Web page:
“Now I will tell you the rest of the good news,” Pa smiled. “I thought I’d save it as a reward, for after the examination. Perry says the school board will pay you twenty-five dollars a month for a three months’ school, April, May, and June.”
Laura was nearly speechless. “Oh!” she exclaimed. Then, “I didn’t expect… Why! Why, Pa… that will be a little more than a dollar a day.”
Grace’s blue eyes were perfectly round. In solemn awe she said, “Laura will be rich.”
They all burst out laughing so merrily that Grace had to join in, without knowing why. When they were sober again, Pa said, “Now we’ll move out to the claim and build that schoolhouse.”
So during the last weeks of March, Laura and Carrie walked to school again from the claim. The weather was spring-like in spite of March winds, and every evening when they came home they saw that more work had been done on the little schoolhouse that was rising from the prairie a little way to the south.
In the last days of March, the Perry boys painted it white. There never had been a prettier, small schoolhouse.
It stood snowy white on the green land, and its rows of windows shone brightly in the morning sunshine as Laura walked toward it across the short, new grass.
Little Clyde Perry, seven years old, was playing by the doorstep where his First Reader had been carefully laid. He put the key of the new door into Laura’s hand and said solemnly, “My father sent you this.”
Inside, too, the schoolhouse was bright and shining. The walls of new lumber were clean and smelled fresh. Sunshine streamed in from the eastern windows. Across the whole end of the room was a clean, new blackboard. Before it stood the teacher’s desk, a boughten desk, smoothly varnished. It gleamed honey-colored in the sunlight, and on its flat top lay a large Webster’s Unabridged Dictionary.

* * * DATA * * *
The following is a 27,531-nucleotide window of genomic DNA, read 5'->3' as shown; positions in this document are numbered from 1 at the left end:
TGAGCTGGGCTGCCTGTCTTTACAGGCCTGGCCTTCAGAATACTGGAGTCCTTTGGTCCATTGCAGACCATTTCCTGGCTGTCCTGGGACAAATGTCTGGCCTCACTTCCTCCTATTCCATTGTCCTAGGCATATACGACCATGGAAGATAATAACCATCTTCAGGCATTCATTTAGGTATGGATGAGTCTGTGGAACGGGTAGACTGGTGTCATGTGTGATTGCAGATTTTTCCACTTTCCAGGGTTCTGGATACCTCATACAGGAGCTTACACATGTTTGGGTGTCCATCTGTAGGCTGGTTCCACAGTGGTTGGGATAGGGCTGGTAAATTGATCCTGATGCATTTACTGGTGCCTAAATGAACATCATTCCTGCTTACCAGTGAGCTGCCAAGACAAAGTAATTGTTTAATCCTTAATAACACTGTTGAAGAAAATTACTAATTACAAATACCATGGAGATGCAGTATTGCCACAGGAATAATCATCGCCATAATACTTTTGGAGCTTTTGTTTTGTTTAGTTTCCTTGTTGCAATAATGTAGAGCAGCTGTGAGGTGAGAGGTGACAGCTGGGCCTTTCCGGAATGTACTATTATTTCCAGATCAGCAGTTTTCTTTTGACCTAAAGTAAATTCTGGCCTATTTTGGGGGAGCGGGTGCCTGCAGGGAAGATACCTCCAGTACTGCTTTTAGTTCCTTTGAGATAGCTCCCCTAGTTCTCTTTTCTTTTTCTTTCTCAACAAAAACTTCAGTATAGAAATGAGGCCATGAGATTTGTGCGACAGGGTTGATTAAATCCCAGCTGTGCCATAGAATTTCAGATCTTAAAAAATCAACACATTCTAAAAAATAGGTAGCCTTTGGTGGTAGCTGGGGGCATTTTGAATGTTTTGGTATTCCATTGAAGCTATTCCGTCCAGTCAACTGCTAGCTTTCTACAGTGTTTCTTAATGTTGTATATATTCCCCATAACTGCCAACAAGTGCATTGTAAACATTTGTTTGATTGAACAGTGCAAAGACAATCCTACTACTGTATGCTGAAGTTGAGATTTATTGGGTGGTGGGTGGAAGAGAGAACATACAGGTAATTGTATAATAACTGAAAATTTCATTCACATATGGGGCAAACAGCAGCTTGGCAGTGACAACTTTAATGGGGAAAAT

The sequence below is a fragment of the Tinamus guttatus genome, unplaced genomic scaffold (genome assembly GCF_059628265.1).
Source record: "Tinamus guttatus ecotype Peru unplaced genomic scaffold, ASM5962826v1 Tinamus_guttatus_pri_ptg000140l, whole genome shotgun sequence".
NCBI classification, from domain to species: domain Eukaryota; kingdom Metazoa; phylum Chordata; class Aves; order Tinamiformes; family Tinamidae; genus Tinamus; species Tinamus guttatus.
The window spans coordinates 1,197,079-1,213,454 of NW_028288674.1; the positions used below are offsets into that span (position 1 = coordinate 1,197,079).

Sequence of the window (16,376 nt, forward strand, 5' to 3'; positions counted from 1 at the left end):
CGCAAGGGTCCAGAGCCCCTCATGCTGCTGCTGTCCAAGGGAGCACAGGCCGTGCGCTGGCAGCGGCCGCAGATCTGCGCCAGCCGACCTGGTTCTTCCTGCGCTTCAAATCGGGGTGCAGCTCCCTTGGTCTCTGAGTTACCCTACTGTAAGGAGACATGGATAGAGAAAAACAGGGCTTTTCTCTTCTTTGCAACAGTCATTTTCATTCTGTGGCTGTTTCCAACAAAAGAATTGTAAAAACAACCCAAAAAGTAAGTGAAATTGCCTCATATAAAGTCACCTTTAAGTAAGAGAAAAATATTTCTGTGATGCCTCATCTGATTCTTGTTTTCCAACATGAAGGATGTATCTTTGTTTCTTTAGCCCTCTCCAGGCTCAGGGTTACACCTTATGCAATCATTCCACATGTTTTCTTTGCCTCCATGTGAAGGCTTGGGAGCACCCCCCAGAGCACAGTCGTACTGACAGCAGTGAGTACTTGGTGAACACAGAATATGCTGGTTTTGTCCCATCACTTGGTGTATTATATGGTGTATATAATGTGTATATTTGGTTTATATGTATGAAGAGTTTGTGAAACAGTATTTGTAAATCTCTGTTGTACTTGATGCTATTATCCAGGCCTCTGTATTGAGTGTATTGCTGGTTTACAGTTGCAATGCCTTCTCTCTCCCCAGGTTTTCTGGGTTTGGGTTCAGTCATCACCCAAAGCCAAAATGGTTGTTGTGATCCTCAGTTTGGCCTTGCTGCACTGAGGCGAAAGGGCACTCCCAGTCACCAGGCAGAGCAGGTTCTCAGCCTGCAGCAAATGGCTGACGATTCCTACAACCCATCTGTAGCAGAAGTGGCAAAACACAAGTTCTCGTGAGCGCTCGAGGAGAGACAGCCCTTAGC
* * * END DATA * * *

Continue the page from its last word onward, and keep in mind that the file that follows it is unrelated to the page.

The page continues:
Before this desk stood three rows of new, boughten seats. Their smooth honey-colored finish matched the teacher’s desk. The ends of the outside rows were tight against the walls; between them there was space for the third row and the two aisles. There were four seats in each row.
Laura stood a moment in the doorway, looking at that fresh, bright expensive room. Then going to her desk, she set her dinner pail on the floor beneath it and hung her sunbonnet on a nail in the wall.
A small clock stood ticking beside the big dictionary; its hands stood at nine o’clock. It must have been wound last night, Laura thought. Nothing could be more complete and perfect than this beautiful little schoolhouse.
She heard children’s voices at the door, and she went to call her pupils in.
Besides Clyde, there were two others, a little boy and a girl who said their name was Johnson. They were both in the Second Reader. That was the size of the school. In all the term, no more children came.